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The Billings Gazette.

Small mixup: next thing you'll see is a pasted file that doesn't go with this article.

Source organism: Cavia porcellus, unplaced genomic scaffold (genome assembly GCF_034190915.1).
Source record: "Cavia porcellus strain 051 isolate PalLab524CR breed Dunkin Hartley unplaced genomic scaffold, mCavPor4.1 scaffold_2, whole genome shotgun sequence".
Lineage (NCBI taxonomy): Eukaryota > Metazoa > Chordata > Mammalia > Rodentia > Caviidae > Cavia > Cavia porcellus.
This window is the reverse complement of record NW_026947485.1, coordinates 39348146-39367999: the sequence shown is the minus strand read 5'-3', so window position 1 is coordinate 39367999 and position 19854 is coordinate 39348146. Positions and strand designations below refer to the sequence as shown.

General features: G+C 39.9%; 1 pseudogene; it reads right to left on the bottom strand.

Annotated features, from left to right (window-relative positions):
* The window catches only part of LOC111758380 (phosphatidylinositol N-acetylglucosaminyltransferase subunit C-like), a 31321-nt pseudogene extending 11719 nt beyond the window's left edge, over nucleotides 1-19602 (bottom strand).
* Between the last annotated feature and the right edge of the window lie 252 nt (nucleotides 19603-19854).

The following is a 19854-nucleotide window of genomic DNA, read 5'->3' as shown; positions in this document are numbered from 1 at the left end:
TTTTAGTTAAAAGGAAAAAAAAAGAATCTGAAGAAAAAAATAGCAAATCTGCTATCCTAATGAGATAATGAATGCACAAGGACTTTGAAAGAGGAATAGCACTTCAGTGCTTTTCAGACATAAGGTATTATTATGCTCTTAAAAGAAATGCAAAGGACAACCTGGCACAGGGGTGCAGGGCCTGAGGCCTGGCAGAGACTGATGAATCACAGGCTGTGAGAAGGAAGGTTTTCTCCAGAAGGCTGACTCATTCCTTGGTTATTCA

Gazette Printing Company, Publishers Issued Semi-Weekly. TUESDAYS AND FRIDAYS. Subscription Rates. One year, in advance............ $3.00 Six months.......................1.50 Entered at the Billings Fostotice as Second Class iMatter. Friday, January 26, 1906. BLOCKING RATE LEGISLATION. While a majority of the democratic newspapers of the country are con tinually demanding the prompt enact ment by congress of a rate law, lead ing members of the party in both houses are plotting and scheming to prevent it. Like all persons in cabal, they are working secretly and quietly, but, they hope, none the less effective ly. The plot they have laid is a deep one. Not only do they expect to de feat the efforts of the president, but do it a way that will make it appear that the responsibility for defeat rests upon the administration. Although the scheme extends to the house, it is in the senate where success is looked for. Gorman, always conspicuous for his leanings toward corporations, is en gineering the intended blockade in the senate. In the house the democrats in tend to stand for their own measure, although on final roll call they may vote for the Hepburn bill. The meas ure will then go to the senate, where it will be made the basis for an admini stration bill. It is taken for granted that without democratic assistance the outlook for success of the bill is not the brightest. Here is where Gorman will come in. He will use his influ ence and powers of persuasion to con vince his fellow democrats that it would be poor politics to vote for a republican measure. Whether he suc ceeds remains to be seen, but the chances are that he will come very near it. If he does it will leave mat ters in a peculiar condition. Commenting on the situation thus likely to be brought about, a usually well informed and conservative Wash ington corespondent, assuming that Gorman is successful, says: "The ad ministration forces are confronted by three alternatives: "First, they must accept the demo cratic bill in the senate; or, second, they must accept the bill put forward by Foraker, Elkins and Kean; or, third, they must face the fact that there will be no legislation of any kind. "The democratic senate bill will be patterned after the house democratic bill and will be ultra radical in char acter. The democratic party would never in the world stand for such a bill if it were in control of both houses of congress. "The Foraker-Elkins-Kean bill is so 1 mild as to be ineffective, and, besides, it carries the court feature, which many leaders believe to be unconsti tutional." The scheme is one worthy of the mind that has conceived it. Gorman is first and above all things a poli tician. Under pretense of willingness to do what the people demand, he and his supporters are in reality exerting their utmost efforts to prevent it. No matter what others may think of the methods, the men practicing them see in them a way to fool the people. They are in politics for selfish purposes, and trickery and deceit are the biggest share of their assets. OF MIXED PARENTAGE. After great travail a rate bill has been born in the house sonimittee on interstate and foreign commerce. Al though given the name of the distin guished republican representative from Iowa, the child's parentage is of the composite order, its birth resulting from a compromise arrived at between the two parties. As amended the bill met with the views of the democrats and its passage by the house has been unanimously recommended. In spite of the many rumors to the contrary which have been sent out, it seems that at no time was there a serious disagreement between the members of the committee. The prin cipal difference related to verbiage. In this the republicans deferred to the wishes of the democrats and a speedy agreement followed. Having had their way in committee, it now becomes the duty of the minority to give the meas ure as reported their unqualified sup port. They are left without a pretext for withholding it, as no bill represen. totive of their views is now before the bijae which has the endorsement of toe..ommittee membership. The amendment to the original bill far as it relates to a maximum rate ' be objectlonable to no one who is S y In sympathy with the president his efforts to place transportation rates under federal control. It may not be said to be radical or unreason able.- A "just, reasonable and fairly remunerative rate" is to be fixed by the commission in all cases where dis pute arises between shipper and trans porter, which shall be the maximum rate that may be charged. There is nothing suggestive of confiscation in this. It is all that the carrier should in reason ask, while the shipper can ask no less. The other amendment which has to do with the number of members of the interstate commerce commission is al so entitled to endorsement. Seven men should be ample under any and all circumstances. Probably five would be enough. Nine, as originally propos ed, would be too many, as it would make the body unwieldy and add to the difficulty of arriving at a satisfac tory understanding where anything akin to a serious difference of opinion arose. It is much more difficult for a large body of men to arrive at a com mon opinion than for a smaller one. ONE MORE TARIFF WALL. In the news of Russia's decision to put into effect a new tariff on imports the advocates of a dual tariff for this country have further argu ment on their side, assuming tnat the policy of reciprocity is not to be adopted. As the report has it, within a short time Russia will in effect bar the major portion of the large list of articles we are now exporting to that country, by reason of the immense advance that is to be made in the duty on farming machinery, electrical supplies and the various other wares and things for which we have built up a market over there. While, of course, made general in its effects, the new taiff law will hurt American the most. Germany has entered into reciprocal trade relations with the Russ and under the advan tage thus secured expects to take America's place in supplying the large list of articles formerly bought from us. Unless a maximum and minimum tariff law is passed, this country will be practically helpless and will be campelled to see others enjoy the benefit of a trade that it took years of patient and persistent effort to build up, as we will be with out the means of retaliation. With Russia and Germany threatening to close their doors against us, it would seem that something would have to be done to prevent the one-sided trade relations now apparently confronting us. SPICY PROCEEDINGS, To the spectators the proceedings in Judge Humphrey's court must prove interesting and entertaining. Certain ly they may not complain of dryness and a lack of spice. The exchanges of pleasantries between counsel for the government and the accused thus far have been frequent and without much restraint. In this little byplay they have the permission of the court to go as far as they will, so long as they remain within the bounds of de corum and reason. He is showing no favors. In response to the complaints of the defense that the attorney for the prosecution was indulging in ar gument, instead of making a mere pre sentation of facts or statement to the jury, Judge Humphrey simply replied that the other side had done the same thing, and let it be understood that he did not propose to differentiate, much as the lawyers for the packers might like it. Notwithstanding their imposing ar ray of counsel, as compared to the numerically insignificant display made by the government, the packers seem to realize that the facts are against them. Like all defendants who find themselves in tight quarters, they have raised technicalities, instead of depending upon a determination of the facts at issue to establish their in nocence. As District Attorney Morri son aptly remarked, while they are charged with violations of the law, they have not answered a single one of the accusations made against them, but seek to escape trial on petty tech nical grounds. It might be unfair to use this as a basis for an argument of their guilt, but to the ordinary lay mind it looks very much as though I they dreaded trial upon the facts at the command of the government. 1 The complaints made in certain quarters that the department of jus 3 tice has not shown sufficient energy t in the prosecution of the cases against I the packers are hardly fair. The de 3 lay complained of was necessary if the government's agents were really In 2 earnest to prosecute the accused. The a facts and testimony needed to com ' plete the case of the prosecution were r not easily obtained and to have gone a into court without them would have been worse than useless. Every pro secutor knows this. As to the alleged t disparity between the ability of the respective counsel, that is something a which in the present instance has not f manifested itself thus far to any alarming extent. Mr. Morrison and 1 the gentlemen assisting him seem to a be thoroughly able to take care of s themselves and the interests of the t government. At least nothing has 1 developed to show the contrary. How ever, it is a fact that in many cases prosecuted by the government the pro secution stands at a disadvantage in respect of the ability of its lawyers. This will always be so until provision is made for more generous compensa tion of the men the government re tains. The great corporations and trusts can afford to pay almost any amount for legal services, and they do it every day. It is safe to say that in the case of the packers not an at torney retained by them receives as little as the salary of the prosecuting attorney amounts to for an entire year. Now and then a great lawyer is to be found who is willing to accept appointment under the government to fight its cases against the men and bodies of men possessing millions, re garding it as a matter of duty, but usually they are to be seen on the other side. GOOD WORK QUICKLY DONE. As will be seen in the news columns of this issue of The Gazette, the bill creating a new land district in Mon tana and making Billings headquart ers of it has passed both houses of congress. It will be presented to the president today for his signature to give it the force and effect of a law. The measure is one of great impor tance to the people of a large area, as it will add materially to their comfort and convenience. In respect of its bearings on Billings little need be said, for the accruing benefits are too well understood to warrant elabora tion. The prompt and successful manner in which the bill has been handled by Senator Carter and Rep resentative Dixon, who directed its course through the two houses of congress, entitles them to grateful recognition on the part of the citizens of Billings, for they have rendered them signal service. GOING AGAINST HIM. Basing opinion upon the testimony as it has been given to the press, it would seem at this distance that Judge Deuel not only has no ground for his action against Colliers Weekly, but that he made a serious mistake when he instituted it. His connec- I tion with the disreputable sheet I known as Town Topics has been so I thoroughly aired that he may never 4 hope to again stand before the peo ple of his community as he did be fore the truth came out. In effect he has admitted the very charges which he claims were libelous. While on the bench of one of the courts of New York he not only drew pay as coun sel for Town Topics, but also acted in the capacity of one of the editors of that publication. It has been fur thermore proved that he was one of the active promoters of the book called "Fad and Fancies," an instru ment used by Mann and the others connected with him for extorting money from those supposed to have more than they needed. How well they succeeded has been shown by the testimony of Colonel Mann. Thou sands were forced from persons as the price of immunity from scurril ous attacks. Where any of tnose ap proached showed hesitation in com plying with the demands they were covertly threatened and made to understand that it would perhaps be best for them to submit to the bleed ing operation. In what fear Mann has been held appears in his own statement that he succeeded in "borrowing" something like two hundred thousand dollars from the Whitneys, Vanderbilts, Hun tingtons and others of New York's wealthy set, repaying them in shares of stock in his company at the rate of a thousand dollars a share, the par value of which was only ten dol lars. Not only does the defense appear to have made out its case, but Deuel will probably be called upon to defend himself against proceedings to oust him from office. TO RESTORE THE CANTEEN. In the keeping of the house com mittee on military affairs is a bill to restore the canteen in the army. Its introduction is due to Representative Morrell of Philadelphia. The dispatch which brings the in formation says it was "introduced without flourish of trumpets." This goes without saying. Had it been generally known that such a measure had been presented much would have been heard ere this from those who caused abolition of the institution and since then have successfully resisted every atempt made to rectify what is conceded by a large majority to have been a mistake. It is said there is more than a possibility that the bill will be favorably reported, but if made, the report will not issue until after the committee room has been the scene of a battle of no small pro portions. Mr. Morrell takes the sensible and reasonable ground that the lawmakers should permit themselves to be guided by the reports and testimony of the secretary of war and army officers of every grade that to restore the can teen gould be a blessing to the army and to the service. In submitting his bill he quoted from the report of the secretary of war setting forth that the present law is to be held responsible for increase in desertions, drunken ness, disease, insubordination and moral degeneration of every, form in the army. As a civilian the Philadel phia gentleman does not presume to set up his judgment in opposition to that of those who certainly should be competent to pass upon a matter I so closely relating to themselves and coming directly under their observation and province. Every argument is on his side, but unfor tunately it does not always follow that argument is effective, particularly when it is attempted to be used in governing the action and judgment of men who have selfish motives to 1 direct them. While no doubt many of the congressmen are personally in favor of such a law as Mr. Morrell proposes, yet fear of offending a con siderable portion of their constituency impels them to vote contrary to their own judgment and against that which they know and believe to be right. As has been said so often and correct ly, army officers have no votes. That explains the secret of the success 1 anti-canteenists and the contemptu ous manner in which the advice and which has attended the efforts of the petitions of the army have been treated. Butte's police force has found a way of getting around the tender hearted o juries of that place who insist upon discharging the criminals brought be fore them. Instead of permitting holdups and other outlaws to be liberated after the formality of a trial, the officers simply arrest them and lock them up in the city jail. Before they are needed again the fellows walk out and are heard of no more. This not only rids the city of a dan gerous lot of men, but also saves the trouble and expense of trials. It also has the additional advantage that it assures their cc Linued absence, whereas if they were to be tried and acquitted they would teel free to re main and cause more work. Zest has been added to the row be tween the officials of Silver Bow coun ti which has been a continuous per formance for months and years. A lady owing her appointment to a clerkship to one of the factions has slapped the jowl of a fellow belonging to the opposition whom she accuses of writing her insulting notes and em ploying offensive language in address ing her. Some way should be found of giving her a life tenure on the position she holds and a collection would then be in order for the purchase of a load of clubs to be worn out by her in run ning the entire gang from the state, much as such a proceeding might cut into the news supply of the Butte re porters. Until Doctor Funk produces evi dence more convincing than he has thus far seen fit to offer he should not be offended if he meets occasion ally a doubting Thomas. He may have had converse with the ghost of Doctor Hodgson, but the message he claims to have received from the shade of the late president of the Psychical Research society is too sug gestive of those from the departed de livered indiscriminately at the meet ings where it costs a quarter to gain admittance. Salvation having been free so long that the novelty of it has worn off, a St. Louis preacher has devised a new way of bringing the sinner within the fold. He offers trading stamps to all who attend his church, with some of extra value to those who succeed in inducing others to hear his sermons. Either the religious spirit of the St. Louisans is growing decidedly cold or the reverend gentleman who has adopted the innovation is a mighty poor sermonizer. With Hetty Green becoming so care less as to accept a counterfeit half dollar and Russel Sage arrived at the degree of recklessness where he spends more than an hour looking for a penny dropped while making change at a news stand, the country might as well prepare itself for another plea from Schiff for a currency more re sponsive to the sudden demands for an increase in the circulating medium which now and then arise. Having established the fact that he is afflicted with aphasia, Senator De pew is now calmly awaiting the next attack by an investigating committee. The discovery of his mental condi tion was made a little too late for use before the Armstrong committee, but it may come in handy later, es pecially in view of the stories of un usual activity on the part of New York's attorney general. Unlike medals, the reward it is pur posed to give to Captain Mark Casto and his crew, cannot be handed down to future generations as substantial evidence of heroism on the part of worthy forebears, but the trim craft which they are to be given will un doubtedly answer a practical purpose better, while at the same time coming up to the sentimental requirements of the occasion. Considering the unenviable manner in which that distinguished gentle man recently figured in connection with certain sensational news, the managers of the Illinois Steel com pany were unfortunate in selecting the name of the president of the United States Steel corporation as the one to be bestowed upon the model town they intend to build. Some how it strikes the observer as an in congruity. So far as the controversy between the Mine Workers and the Western Federation is concerned, the president of the eastern organization seems to have the better of the argument. He supplies names and dates to prove his contention that the western men are entitled to but little considera tion from the body whose head he is. Miss Alice is manifesting a com mendable regard for the feelings of the colleagues of Mr. Nicholas, but if she persists in her determination to invite congress to attend the wedding she may as well prepare herself for a declination from at least one mem ber of the upper house. As compared with the amount of rich, red blood that it was provoca tive of flowing, the first anniversary 'of "Red" Sunday made a poor show ing along side of the day it was in tended to commemorate, but in all other regards it more than made up for the difference. If the Armenians and Tartars will only be permitted to continue their pleasing task of exterminating one another promise is held out that the Caucasus question will in time settle itself effectively and permanently, while also insuring lasting peace in that troubled province. Butte's police force has redeemed itself. Its chief has personally ar rested a man charged with being one of the "holdup" gentry. The fact that the man hunted up the chief and sur rendered himself should not be per mitted to detract from the glory at taching to the feat. Judging from the news that Paris and Washington send out, President Castro is in imminent danger of feel ing the application of the shingle. It also seems manifest that when ad journment to the woodshed is taken Uncle Sam will not raise an objection. Some one has evidently given the "territorial secretary' of the Isle of Pines a wrong bieere. The action of the senate committee a few days ago is not calculated to give him and his fellow seceders much comfort. A land office in the hand is worth a collection of railroads in the bad lands. A REPLY TO MR. SHAW. Minneapolis Journal: One of our state officials has administered a neat calling down to Secretary Shaw, and it is to be hoped that the guardian of the national treasury will see the point of it. Mr. Shaw has lately been talking in favor of raising the limit of loans from national banks. They are now restrained from loaning more than ten per cent of their capital to any one individual or corporation. The big deals of today often call for large short-time loans, and Mr. Shaw would raise the limit, because "the great borrowers of today will scarcely sub mit to dividing what they want among ten different banks in order to secure the full sums they require." Apparently the secretary is willing to wink at violations Df the national banking law, because great borrowers will "scarcely submit" to their en forcement, and because the law can not be enforced, he wants it amended to give greater latitude. If present rules are not enforced, what guarantee have we that more loose restrictions will not also be abused? Public Examiner Kerst, in a signed statcnent, has taken issue with Sec retary Shaw. He says that, in the cases where large sums are required on short loans, sound banking would require the division of the loans, just as fire insurance companies divide large risks. Minnesota state banks are held strictly to the legal limit of fifteen per cent and have no trouble in doing business on that basis. Such statements as those voiced by Secre tary Shaw, he holds, are "demoraliz ing in their influence both upon bank ers and bank examiners." "With the spreading of such philos ophy by those high in authority," says Mr. Kerst, "the country is threatened with the near approach of the day when our banking laws shall become a farce, and when loose and lawless banking, connived at by weak and un scrupulous officials, shall seriously undermine the financial standing and prosperity of the country." But the sting of the Kerst interview is found in the final paragraph, where the Minnesota examiner says: "It strikes me that the lesson of the half-dozen national bank failures dur ing the past year, in Chicago, Pitts burg, Topeka and Faribault, is that, what the country needs is a more strict rather than more loose compli ance with the banking laws, and par ticularly the laws governing loans." In other words, do not stretch our safeguarding laws in the interests of frenzied financiers, but enforce them in 'the interests of financial stability. Mr. Kerst's point seems to be well taken. MAN'S RIGHT ASSAILED. Baltimore American: In a recent divorce case the wife, seeking release from her matrimonial bonds, made the plea that among her husband's many faults was his persistent refusal to get up when she called him in the morning. Even though his breakfast was ready and waiting smoking hot on the table, he would, after being awakened by her summons, roll over for another nap and refuse to get out of his warm and comfortable bed un til he felt so inclined. Records of this earth since the days when man made his first appearance upon it will show, if they are carefully examined, that such cases have not been uncommon. Nor are they confined to any country, any clime or any age. Sleep has al ways been counted a natural born lux ury which all may enjoy in common, and no one has yet dared to make a law that shall limit its use. A recent writer on this subject, which has a direct personal interest to each and all of the sons of men, :alls attention to the fact that in win ter we sleep on an average two hours longer than in summer. Using as an example those who lead very regular lives, and who do all their work in the daytime, he says they get up at four or five o'clock in the morning in the summer, while in winter they are not apt to leave their beds until eight or nine. From this, he argues, with con siderable force, that man has the same instinct of hibernation as many of the lower animals, though he does not indulge in it to the same extent. No doubt there are a few who would prefer to give at least one-half of their time to sleep, but they sacrifice them selves to the demands made upon them by business and by other duties that call them from their beds long before they are anxious to leave it. There does not appear to be any good reason why a man's love for slumber should cause friction in the household. It would seem an easy problem to arrange the breakfast hour to suit without denying to the suppos ed head of the establishment the right to enjoy a reasonable amount of this great blessing, this necessary prepar ation for the work of the day. No man should allow himself to be made a slave of the kitchen, a serf to the breakfast bell. He should insist on his right to sleep as long as he choos es and should tolerate no interference with the right. LIBELS AMERICAN WOMANHOOD. Boston Transcript: A minister in New York declares that alcoholism among women is alarmingly on the in crease, and that the feature of the re public is thereby in danger. This sen sational lament is getting to be as regular as it is unfounded in fact. It is getting to be the fashion to make accusations of social corruption which everyday experience shows are both hasty and exaggerated. The cause of temperance generally is making good headway in these times; all statistics show a commendable improvement in the spirit of the age in its attitude to ward drunkenness, and it is a libel on American womanhood to assert that drunkenness is getting to be an habit ual feminine vice. But as few pay any serious attention to such charges, per haps no great harm is done by their periodical reiteration by those in want of sensational topics for public utter ances. NEEDS AMENDING. Wall Street Journal: Thomas B. Reed, some ten or fifteen years ago, called this "a billion-dollar country." This will have to be amended to read "a three-billion-dollar country." Ev erything has expanded immensely. Fif teen bars ago, for instance, our for eign commerce aggregated only about $1,500,000,000. The figures given out yesterday from Washington show that the total commerce in 1905 was $2, 966,000,000. NOTICE. Regular Annual Meeting. Office of the Donovan-McCormick Company, Billings, Montana, Janu ary 23rd, 1906. Notice is hereby given that the regular annual meeting of the Stock holders of the Donovan-McCormick Company will be held at the office of the said company in Billings, Mon tana, on the 12th day of Febraury, 1906, at 2 o'clock P. M., for the elec tion of directors and officers for the ensuing year, and for the transaction of such other business as may come properly before that meeting. Signed T. C. POWER, President. Attest, J. WARD HUSE, Secretary. 78-4 Latest styles in job printing at the Guette otfce. I' '--·-- ---·-